I recently read a Harvard Business Review (HBR) article “You need an algorithm, not a data scientist”. The author (from an analytics vendor) argues that:
Other articles present similar arguments  . These arguments are off the mark for several reasons. I want to present an alternative perspective. What you actually need is a data scientist and then an algorithm.
First of all, I want to address each of the arguments made in the HBR post.
The HBR post’s argument assumes that algorithms and data scientist are mutually exclusive rather than complementary. Actually, both work together in a lab/factory analogy. With a good organisational structure, ideas are ‘experimented’ with using Data ‘Science’ in the ‘lab’. When proven measurably useful, then investment is made in productionising the associated Data Science in the ‘factory’. The Data Science will have yielded everything from insights about data quality and data profiles through to the most appropriate visualizations and algorithms for the business problem. In addition, good Data Science should have provided expected performance metrics for the factory product. This helps build a business case for the product and ground expectations.
The HBR post’s argument assumes that organisations are trying to scale with data scientists rather than productionised data products. This is patently not the case and any organisations taking this approach need to reconsider their Data Science strategy. The point of Data Science is to be a service. This service can quickly do agile experiments to quantify and investigate business hypotheses about data and help inform the roll out of products. Doing Data Science therefore informs the investment decision in software development, software purchase, software tuning, etc.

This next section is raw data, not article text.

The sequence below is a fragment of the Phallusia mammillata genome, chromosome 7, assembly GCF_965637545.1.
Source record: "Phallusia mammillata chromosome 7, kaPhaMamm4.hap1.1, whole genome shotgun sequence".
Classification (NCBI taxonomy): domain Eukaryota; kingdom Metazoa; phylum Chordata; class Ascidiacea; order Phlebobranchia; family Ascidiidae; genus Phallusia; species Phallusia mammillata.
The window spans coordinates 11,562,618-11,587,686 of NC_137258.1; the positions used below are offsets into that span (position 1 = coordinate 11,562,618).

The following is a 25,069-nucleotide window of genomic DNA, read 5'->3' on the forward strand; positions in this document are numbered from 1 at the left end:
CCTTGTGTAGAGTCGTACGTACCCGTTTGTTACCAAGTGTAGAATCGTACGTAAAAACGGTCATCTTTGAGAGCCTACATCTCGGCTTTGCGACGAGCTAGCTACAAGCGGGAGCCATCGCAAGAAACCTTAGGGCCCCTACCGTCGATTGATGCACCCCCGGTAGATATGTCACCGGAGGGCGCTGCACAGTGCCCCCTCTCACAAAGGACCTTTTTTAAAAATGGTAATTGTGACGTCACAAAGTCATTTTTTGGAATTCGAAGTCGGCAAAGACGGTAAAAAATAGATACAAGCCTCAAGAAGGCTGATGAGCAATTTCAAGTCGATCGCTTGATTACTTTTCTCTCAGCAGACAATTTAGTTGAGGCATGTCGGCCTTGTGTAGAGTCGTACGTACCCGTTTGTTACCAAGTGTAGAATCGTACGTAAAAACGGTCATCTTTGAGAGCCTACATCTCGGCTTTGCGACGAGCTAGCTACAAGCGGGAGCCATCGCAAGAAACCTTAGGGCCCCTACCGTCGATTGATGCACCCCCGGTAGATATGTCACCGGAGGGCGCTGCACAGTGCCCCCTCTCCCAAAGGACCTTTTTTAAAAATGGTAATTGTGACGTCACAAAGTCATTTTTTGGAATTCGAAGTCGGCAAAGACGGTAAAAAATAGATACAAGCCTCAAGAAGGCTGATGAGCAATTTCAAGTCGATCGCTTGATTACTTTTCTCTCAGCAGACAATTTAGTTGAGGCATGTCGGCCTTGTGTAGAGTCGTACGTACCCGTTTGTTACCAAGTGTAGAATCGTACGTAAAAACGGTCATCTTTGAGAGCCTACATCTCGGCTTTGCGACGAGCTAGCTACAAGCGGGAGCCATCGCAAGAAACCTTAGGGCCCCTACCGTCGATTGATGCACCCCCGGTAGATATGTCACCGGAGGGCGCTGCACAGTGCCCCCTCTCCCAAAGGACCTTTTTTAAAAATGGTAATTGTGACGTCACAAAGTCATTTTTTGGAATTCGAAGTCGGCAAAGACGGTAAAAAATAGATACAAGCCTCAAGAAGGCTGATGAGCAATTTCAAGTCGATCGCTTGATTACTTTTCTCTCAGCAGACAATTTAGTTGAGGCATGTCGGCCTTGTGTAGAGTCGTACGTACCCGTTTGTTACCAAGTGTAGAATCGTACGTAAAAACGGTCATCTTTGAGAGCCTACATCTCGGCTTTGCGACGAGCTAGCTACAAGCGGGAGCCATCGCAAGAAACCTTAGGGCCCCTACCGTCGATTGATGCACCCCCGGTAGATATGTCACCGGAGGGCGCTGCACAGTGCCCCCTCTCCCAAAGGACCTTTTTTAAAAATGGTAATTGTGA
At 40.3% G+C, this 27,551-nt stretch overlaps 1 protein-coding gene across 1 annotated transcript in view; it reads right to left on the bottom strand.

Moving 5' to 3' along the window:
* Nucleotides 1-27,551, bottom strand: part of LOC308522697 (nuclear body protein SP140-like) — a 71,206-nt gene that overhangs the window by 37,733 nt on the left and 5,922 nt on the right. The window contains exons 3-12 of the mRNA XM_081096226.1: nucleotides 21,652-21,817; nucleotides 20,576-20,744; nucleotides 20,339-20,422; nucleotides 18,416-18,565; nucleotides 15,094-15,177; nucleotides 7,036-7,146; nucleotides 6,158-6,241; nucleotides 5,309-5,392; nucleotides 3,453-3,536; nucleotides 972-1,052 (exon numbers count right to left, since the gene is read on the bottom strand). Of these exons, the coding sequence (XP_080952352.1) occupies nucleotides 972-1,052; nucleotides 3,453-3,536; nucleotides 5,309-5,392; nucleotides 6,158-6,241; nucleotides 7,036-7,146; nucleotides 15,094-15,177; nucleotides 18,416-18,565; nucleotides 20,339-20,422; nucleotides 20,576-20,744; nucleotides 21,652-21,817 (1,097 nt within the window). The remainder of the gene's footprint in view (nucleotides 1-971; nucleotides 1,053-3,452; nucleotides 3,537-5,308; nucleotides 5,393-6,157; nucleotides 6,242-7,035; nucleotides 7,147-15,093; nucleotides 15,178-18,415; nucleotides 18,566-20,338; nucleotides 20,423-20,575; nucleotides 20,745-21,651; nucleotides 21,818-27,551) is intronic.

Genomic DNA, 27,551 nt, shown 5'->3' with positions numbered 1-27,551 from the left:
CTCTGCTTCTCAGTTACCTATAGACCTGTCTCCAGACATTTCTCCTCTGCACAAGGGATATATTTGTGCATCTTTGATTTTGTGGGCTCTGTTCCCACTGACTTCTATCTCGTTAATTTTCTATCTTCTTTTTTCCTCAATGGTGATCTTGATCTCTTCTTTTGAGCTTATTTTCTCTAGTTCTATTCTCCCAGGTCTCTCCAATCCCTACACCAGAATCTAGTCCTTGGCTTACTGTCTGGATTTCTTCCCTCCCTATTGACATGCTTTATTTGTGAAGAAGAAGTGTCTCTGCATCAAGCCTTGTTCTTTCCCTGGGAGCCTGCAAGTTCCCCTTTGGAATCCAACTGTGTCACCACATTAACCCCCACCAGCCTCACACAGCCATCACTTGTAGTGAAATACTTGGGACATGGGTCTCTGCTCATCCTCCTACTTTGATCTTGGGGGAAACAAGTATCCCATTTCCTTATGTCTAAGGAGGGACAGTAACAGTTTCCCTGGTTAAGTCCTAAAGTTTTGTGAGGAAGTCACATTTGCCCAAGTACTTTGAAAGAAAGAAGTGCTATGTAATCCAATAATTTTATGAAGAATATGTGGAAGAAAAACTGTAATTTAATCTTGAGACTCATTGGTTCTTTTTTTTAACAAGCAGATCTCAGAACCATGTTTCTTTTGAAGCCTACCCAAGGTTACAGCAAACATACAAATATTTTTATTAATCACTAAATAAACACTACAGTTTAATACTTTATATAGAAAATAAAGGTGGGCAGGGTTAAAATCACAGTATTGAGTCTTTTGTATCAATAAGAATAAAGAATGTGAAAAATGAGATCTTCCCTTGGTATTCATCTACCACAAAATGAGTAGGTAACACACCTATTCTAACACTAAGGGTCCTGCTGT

The HBR post claims that certain patterns cannot be perceived by humans doing manual analysis but are detectable by an algorithm. This is partially true. Algorithms can certainly work day and night, quickly processing refreshed and streaming data better than any human could ever hope to. However, if the system being analysed is not well understood then appropriate analyses cannot be chosen and tuned before ‘switching on the fire hose’. It is this understanding, modelling, analysing and tuning that is the job of the Data Scientist in collaboration with the domain expert. The Data Scientist does this in part using statistical and machine learning algorithms.
The HBR post claims that modern tools require limited intervention, tuning, and integration. This claim needs to be taken with a pinch of salt. It is common knowledge that the vast majority of time on a data project is spent understanding and cleaning the data. We should be very sceptical of claims that software can simply be ‘turned on’ without the necessary understanding of the data and the problem domain. There are just too many variations in data to make such a confident claim about the capabilities of data software.
Data Scientists and automation (data products, algorithms, production code, whatever) are complementary functions. Good Data Science supports automation. It quickly adds value by investigating, testing, and quantifying hypotheses about existing data and potential new data.
Simply switching on software ignores the reality of working with data, regardless of the claims of that software. Data is full of nuances, errors and unknown relationships that are best discovered and tested by an expert Data Scientist. This takes time and does not scale but it does not have to scale. It is the necessary prudent investment that you make before spending months in product development and automation of the wrong algorithm on the wrong or broken data.
Data Science done well tells you:
You can read more about how to do agile Data Science that is transferable to the ‘production factory’ in my book Guerrilla Analytics: A Practical Approach to Working with Data and get the latest news at here.